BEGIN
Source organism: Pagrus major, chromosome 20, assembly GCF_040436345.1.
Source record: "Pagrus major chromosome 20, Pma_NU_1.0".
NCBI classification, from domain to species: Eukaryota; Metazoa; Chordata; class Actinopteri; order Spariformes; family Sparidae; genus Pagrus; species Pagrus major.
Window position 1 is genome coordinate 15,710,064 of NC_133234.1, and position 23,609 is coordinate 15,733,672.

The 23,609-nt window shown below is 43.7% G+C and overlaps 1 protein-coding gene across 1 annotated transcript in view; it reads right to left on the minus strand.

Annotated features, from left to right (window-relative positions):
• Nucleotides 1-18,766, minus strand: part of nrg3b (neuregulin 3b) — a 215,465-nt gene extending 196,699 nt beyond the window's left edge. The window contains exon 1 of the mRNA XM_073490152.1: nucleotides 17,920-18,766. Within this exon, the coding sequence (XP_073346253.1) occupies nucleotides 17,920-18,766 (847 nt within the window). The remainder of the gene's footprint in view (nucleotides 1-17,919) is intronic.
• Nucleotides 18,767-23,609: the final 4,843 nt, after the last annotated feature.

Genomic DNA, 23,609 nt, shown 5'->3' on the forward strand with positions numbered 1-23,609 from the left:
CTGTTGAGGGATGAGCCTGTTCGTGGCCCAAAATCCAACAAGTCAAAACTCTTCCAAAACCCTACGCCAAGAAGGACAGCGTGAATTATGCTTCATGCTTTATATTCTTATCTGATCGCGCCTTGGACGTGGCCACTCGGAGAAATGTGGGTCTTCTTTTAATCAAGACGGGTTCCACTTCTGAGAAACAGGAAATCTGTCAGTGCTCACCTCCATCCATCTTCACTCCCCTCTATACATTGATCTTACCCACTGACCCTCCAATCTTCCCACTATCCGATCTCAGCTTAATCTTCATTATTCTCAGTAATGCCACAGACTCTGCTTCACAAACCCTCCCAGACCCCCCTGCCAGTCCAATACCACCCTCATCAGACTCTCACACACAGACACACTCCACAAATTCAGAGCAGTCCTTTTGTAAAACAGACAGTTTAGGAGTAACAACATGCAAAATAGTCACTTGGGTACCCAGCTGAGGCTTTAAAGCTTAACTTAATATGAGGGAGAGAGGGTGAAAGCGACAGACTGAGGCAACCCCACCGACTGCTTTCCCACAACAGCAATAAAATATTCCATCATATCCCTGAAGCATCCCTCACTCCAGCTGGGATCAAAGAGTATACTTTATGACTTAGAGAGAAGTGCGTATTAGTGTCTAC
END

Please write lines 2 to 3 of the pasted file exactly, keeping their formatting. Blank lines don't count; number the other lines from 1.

Source record: "Pagrus major chromosome 20, Pma_NU_1.0".
NCBI classification, from domain to species: Eukaryota; Metazoa; Chordata; class Actinopteri; order Spariformes; family Sparidae; genus Pagrus; species Pagrus major.